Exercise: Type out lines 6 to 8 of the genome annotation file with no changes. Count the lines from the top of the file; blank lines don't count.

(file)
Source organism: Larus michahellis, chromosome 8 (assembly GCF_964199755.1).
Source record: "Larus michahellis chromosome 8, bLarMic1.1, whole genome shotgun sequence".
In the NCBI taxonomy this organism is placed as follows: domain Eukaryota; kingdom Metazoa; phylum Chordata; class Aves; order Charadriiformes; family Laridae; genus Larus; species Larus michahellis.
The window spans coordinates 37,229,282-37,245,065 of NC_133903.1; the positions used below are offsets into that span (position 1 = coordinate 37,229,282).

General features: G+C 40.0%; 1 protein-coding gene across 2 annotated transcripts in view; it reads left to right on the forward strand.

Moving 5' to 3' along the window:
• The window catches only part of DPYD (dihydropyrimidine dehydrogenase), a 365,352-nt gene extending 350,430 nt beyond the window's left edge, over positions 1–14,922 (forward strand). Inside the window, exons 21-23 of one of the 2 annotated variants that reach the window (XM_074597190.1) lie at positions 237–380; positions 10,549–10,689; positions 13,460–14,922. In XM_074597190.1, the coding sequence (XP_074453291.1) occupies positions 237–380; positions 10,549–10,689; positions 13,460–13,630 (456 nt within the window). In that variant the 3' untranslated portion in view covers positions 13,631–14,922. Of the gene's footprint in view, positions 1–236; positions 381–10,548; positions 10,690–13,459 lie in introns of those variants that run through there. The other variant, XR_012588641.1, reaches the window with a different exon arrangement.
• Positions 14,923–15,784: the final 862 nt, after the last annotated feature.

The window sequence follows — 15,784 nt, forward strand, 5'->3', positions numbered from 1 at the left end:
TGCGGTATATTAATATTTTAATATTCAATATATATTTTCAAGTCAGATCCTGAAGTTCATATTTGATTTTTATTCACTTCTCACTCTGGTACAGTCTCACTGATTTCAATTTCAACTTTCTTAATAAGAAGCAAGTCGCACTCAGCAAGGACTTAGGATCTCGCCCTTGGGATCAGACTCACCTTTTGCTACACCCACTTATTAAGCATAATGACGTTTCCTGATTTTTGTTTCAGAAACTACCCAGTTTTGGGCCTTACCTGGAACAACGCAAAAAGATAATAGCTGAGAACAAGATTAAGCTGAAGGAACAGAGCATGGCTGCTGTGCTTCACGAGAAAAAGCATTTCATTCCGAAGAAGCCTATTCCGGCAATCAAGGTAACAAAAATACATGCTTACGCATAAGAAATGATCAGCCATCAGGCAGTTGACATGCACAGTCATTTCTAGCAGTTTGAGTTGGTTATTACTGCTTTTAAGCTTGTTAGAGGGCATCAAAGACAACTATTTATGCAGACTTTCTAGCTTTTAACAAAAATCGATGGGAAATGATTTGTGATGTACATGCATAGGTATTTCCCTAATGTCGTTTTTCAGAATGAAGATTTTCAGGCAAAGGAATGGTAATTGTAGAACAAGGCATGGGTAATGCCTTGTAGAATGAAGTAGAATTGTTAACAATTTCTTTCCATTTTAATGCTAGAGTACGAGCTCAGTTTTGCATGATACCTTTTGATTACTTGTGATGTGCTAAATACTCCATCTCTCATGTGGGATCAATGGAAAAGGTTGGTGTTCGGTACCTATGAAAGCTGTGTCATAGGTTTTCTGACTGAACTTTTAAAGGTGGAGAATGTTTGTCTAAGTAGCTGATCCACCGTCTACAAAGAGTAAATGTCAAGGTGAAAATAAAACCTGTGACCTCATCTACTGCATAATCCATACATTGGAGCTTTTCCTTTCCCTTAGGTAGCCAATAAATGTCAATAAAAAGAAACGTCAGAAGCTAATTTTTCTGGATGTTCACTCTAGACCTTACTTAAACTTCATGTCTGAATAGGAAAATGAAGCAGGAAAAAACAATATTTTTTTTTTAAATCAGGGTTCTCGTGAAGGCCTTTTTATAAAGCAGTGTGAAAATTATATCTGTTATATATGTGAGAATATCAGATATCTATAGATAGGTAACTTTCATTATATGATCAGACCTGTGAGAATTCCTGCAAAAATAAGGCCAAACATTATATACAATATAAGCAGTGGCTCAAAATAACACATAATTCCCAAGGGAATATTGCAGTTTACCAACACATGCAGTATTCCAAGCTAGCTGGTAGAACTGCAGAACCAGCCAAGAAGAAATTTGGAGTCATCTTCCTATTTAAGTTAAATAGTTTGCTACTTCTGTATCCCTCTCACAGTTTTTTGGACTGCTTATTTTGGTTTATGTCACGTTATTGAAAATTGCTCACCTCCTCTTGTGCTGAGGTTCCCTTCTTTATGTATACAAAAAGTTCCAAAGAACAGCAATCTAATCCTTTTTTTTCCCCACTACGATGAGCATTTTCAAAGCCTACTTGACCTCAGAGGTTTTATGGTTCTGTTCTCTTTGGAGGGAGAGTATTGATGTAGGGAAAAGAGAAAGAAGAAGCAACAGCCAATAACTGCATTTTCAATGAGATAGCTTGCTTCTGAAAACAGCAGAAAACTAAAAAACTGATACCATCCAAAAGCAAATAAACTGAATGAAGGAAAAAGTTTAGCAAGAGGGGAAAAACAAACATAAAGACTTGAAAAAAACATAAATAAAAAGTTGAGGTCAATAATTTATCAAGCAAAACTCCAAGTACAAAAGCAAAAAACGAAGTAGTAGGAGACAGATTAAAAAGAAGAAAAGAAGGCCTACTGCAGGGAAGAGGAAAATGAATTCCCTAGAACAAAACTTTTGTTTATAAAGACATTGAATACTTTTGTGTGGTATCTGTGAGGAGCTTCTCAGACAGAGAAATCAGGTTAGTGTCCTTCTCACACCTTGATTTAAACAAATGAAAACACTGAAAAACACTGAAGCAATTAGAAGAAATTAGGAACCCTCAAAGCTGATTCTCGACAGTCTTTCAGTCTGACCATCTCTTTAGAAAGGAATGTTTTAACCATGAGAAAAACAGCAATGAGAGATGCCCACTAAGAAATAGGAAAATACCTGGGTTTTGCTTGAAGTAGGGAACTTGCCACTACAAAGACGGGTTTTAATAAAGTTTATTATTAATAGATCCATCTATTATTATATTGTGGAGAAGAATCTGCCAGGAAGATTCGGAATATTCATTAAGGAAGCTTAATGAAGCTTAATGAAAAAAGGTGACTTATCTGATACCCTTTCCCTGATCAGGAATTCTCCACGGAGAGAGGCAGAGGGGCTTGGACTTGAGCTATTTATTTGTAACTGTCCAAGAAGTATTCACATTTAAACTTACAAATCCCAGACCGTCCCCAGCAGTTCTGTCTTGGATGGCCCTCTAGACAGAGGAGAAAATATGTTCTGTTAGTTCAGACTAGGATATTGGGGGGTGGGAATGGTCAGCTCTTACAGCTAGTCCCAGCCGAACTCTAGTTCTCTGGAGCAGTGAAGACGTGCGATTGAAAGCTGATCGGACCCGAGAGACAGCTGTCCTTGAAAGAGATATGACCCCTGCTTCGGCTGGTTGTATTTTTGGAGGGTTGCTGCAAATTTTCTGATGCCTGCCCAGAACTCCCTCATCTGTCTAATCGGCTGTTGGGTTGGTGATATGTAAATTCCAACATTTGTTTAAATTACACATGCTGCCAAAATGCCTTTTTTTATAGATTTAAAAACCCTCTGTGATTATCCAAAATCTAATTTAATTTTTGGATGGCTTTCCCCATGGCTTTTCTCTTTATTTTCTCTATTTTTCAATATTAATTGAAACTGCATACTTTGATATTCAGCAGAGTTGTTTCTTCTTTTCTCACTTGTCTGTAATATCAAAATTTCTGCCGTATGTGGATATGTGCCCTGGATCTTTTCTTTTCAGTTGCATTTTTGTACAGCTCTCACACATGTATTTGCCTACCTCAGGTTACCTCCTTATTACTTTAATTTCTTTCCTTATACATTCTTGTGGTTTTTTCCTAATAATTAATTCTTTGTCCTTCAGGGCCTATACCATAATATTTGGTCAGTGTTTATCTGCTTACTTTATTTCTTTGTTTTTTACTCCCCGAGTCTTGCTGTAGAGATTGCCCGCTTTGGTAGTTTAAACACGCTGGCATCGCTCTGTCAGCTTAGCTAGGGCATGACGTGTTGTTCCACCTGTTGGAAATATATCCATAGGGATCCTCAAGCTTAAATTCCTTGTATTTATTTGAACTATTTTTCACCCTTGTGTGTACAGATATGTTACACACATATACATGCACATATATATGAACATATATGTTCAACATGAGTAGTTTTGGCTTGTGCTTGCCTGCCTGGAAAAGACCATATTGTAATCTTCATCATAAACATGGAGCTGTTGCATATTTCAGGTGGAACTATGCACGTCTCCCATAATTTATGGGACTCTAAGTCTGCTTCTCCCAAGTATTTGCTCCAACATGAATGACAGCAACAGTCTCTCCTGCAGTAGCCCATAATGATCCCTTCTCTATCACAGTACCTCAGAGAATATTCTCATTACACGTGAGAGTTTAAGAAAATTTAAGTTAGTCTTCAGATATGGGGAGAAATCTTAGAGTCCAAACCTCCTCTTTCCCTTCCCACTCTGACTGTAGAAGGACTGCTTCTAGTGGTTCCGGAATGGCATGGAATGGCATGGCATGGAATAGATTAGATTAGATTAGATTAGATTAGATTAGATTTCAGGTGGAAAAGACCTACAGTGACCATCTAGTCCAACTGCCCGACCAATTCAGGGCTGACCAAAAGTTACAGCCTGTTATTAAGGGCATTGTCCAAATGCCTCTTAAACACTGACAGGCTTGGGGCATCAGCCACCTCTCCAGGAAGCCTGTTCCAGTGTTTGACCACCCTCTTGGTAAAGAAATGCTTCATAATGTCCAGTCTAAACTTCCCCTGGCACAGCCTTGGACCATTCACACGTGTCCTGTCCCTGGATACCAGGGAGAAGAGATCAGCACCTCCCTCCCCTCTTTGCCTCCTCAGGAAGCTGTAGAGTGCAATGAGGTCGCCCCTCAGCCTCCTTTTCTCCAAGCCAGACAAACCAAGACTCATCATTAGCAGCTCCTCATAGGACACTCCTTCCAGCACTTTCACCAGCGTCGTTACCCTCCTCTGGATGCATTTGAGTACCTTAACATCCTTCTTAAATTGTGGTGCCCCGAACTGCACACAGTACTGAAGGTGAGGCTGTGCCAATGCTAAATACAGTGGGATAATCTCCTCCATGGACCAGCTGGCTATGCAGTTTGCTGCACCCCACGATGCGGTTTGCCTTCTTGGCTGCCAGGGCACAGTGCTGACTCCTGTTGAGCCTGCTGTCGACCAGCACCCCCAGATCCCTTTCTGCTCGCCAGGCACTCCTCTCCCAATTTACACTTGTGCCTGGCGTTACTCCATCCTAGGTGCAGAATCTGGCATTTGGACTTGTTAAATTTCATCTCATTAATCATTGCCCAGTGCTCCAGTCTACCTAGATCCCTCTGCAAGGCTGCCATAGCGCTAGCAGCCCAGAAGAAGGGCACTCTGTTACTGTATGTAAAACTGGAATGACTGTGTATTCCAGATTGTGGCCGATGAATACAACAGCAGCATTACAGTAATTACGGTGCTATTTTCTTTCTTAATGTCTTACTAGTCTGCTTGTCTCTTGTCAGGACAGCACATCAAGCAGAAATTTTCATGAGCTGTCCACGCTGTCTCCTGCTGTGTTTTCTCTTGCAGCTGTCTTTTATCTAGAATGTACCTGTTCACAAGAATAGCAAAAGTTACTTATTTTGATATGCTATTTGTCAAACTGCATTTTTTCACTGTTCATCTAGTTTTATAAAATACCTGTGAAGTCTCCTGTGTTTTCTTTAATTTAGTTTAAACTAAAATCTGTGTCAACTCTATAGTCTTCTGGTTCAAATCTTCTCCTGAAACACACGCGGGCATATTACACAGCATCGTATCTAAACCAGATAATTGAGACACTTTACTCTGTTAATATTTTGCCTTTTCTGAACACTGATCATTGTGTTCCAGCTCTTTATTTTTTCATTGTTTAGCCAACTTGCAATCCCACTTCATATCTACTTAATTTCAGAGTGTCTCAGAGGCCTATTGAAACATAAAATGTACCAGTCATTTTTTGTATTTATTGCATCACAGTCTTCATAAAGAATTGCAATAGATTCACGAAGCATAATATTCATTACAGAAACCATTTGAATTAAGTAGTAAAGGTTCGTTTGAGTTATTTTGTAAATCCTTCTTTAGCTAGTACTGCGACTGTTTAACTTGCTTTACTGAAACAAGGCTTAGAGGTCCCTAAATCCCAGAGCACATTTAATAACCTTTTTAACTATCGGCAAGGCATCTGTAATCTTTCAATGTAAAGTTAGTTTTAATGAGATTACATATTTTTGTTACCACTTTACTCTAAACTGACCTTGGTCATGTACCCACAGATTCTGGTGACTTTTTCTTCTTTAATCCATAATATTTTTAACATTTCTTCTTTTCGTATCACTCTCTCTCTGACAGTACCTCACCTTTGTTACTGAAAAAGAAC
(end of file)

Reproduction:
Moving 5' to 3' along the window:
• The window catches only part of DPYD (dihydropyrimidine dehydrogenase), a 365,352-nt gene extending 350,430 nt beyond the window's left edge, over positions 1–14,922 (forward strand). Inside the window, exons 21-23 of one of the 2 annotated variants that reach the window (XM_074597190.1) lie at positions 237–380; positions 10,549–10,689; positions 13,460–14,922. In XM_074597190.1, the coding sequence (XP_074453291.1) occupies positions 237–380; positions 10,549–10,689; positions 13,460–13,630 (456 nt within the window). In that variant the 3' untranslated portion in view covers positions 13,631–14,922. Of the gene's footprint in view, positions 1–236; positions 381–10,548; positions 10,690–13,459 lie in introns of those variants that run through there. The other variant, XR_012588641.1, reaches the window with a different exon arrangement.
• Positions 14,923–15,784: the final 862 nt, after the last annotated feature.